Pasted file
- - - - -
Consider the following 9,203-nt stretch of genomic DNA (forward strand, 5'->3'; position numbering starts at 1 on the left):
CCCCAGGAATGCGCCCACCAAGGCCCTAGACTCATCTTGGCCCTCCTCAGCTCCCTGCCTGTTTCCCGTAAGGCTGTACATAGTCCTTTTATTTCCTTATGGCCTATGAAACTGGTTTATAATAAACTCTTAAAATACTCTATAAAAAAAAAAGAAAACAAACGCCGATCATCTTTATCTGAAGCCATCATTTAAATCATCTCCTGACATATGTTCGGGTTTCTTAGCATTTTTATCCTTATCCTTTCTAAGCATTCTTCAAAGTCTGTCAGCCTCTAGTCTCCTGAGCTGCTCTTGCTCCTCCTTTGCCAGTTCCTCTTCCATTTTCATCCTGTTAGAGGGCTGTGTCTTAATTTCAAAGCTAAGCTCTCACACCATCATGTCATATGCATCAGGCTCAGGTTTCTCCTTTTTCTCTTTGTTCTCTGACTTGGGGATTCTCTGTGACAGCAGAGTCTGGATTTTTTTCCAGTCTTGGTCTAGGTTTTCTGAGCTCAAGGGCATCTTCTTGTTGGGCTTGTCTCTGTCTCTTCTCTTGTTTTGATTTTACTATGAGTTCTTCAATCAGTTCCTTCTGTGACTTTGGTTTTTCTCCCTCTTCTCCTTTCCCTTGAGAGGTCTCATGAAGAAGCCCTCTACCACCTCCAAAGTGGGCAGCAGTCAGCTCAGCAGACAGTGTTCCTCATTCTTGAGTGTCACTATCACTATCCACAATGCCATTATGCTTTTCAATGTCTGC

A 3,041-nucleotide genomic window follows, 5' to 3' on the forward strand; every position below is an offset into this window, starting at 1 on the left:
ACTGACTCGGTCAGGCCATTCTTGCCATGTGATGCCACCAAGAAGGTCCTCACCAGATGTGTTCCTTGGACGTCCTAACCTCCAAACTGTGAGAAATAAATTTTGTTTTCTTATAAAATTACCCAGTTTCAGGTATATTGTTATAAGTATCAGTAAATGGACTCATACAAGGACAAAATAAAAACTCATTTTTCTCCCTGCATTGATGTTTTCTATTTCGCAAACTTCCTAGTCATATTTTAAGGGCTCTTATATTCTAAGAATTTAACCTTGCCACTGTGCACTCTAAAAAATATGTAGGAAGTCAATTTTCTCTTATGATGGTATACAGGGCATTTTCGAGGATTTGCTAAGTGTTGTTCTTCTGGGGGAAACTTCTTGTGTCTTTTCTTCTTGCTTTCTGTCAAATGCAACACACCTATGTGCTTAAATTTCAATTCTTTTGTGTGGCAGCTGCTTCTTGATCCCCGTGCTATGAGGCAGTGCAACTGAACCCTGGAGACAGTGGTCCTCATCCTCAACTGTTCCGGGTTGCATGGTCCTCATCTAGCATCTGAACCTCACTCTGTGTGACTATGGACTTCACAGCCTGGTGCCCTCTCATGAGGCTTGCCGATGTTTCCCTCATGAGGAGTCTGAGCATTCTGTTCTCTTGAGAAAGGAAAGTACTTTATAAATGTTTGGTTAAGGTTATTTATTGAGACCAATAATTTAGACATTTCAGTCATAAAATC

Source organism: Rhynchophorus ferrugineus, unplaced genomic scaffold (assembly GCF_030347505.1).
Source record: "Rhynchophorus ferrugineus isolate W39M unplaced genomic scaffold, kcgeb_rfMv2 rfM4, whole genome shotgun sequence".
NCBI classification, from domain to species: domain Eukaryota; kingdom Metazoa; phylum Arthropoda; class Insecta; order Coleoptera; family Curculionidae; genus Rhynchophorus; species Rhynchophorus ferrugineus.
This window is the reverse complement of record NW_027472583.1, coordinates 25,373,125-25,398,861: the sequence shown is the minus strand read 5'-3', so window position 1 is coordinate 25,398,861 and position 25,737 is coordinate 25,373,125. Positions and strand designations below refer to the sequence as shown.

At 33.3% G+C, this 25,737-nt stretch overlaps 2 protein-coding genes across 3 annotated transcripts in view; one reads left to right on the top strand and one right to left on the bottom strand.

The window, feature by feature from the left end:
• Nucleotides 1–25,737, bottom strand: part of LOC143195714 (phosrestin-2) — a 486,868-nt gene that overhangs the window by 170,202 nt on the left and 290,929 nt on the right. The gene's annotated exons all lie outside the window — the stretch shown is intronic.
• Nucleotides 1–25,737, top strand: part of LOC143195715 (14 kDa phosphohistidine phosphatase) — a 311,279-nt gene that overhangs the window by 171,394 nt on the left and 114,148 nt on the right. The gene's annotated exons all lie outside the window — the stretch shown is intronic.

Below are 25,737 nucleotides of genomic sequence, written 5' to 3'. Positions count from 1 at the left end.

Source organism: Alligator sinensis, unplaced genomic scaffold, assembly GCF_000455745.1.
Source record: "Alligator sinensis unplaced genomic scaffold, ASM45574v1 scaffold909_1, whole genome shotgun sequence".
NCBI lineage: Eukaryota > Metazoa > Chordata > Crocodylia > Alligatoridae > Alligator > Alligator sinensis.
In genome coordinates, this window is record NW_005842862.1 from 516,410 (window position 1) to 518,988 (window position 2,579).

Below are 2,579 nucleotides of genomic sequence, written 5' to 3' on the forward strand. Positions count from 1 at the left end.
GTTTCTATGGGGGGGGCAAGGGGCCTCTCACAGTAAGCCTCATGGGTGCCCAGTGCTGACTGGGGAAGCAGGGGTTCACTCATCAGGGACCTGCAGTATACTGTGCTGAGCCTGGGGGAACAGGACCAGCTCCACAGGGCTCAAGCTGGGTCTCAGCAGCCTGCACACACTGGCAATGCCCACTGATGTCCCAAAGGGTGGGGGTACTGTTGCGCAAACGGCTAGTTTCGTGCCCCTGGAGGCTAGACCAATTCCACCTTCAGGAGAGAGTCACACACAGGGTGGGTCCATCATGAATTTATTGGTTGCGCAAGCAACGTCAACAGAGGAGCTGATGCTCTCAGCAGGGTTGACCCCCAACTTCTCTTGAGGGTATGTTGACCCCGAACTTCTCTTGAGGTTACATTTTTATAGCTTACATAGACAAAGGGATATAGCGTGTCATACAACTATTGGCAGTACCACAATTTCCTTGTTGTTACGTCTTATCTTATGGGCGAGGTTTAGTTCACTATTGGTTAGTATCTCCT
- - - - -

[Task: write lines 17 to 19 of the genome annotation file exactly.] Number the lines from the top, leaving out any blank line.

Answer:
In genome coordinates, this window is record NW_005842862.1 from 516,410 (window position 1) to 518,988 (window position 2,579).

Below are 2,579 nucleotides of genomic sequence, written 5' to 3' on the forward strand. Positions count from 1 at the left end.
GTTTCTATGGGGGGGGCAAGGGGCCTCTCACAGTAAGCCTCATGGGTGCCCAGTGCTGACTGGGGAAGCAGGGGTTCACTCATCAGGGACCTGCAGTATACTGTGCTGAGCCTGGGGGAACAGGACCAGCTCCACAGGGCTCAAGCTGGGTCTCAGCAGCCTGCACACACTGGCAATGCCCACTGATGTCCCAAAGGGTGGGGGTACTGTTGCGCAAACGGCTAGTTTCGTGCCCCTGGAGGCTAGACCAATTCCACCTTCAGGAGAGAGTCACACACAGGGTGGGTCCATCATGAATTTATTGGTTGCGCAAGCAACGTCAACAGAGGAGCTGATGCTCTCAGCAGGGTTGACCCCCAACTTCTCTTGAGGGTATGTTGACCCCGAACTTCTCTTGAGGTTACATTTTTATAGCTTACATAGACAAAGGGATATAGCGTGTCATACAACTATTGGCAGTACCACAATTTCCTTGTTGTTACGTCTTATCTTATGGGCGAGGTTTAGTTCACTATTGGTTAGTATCTCCT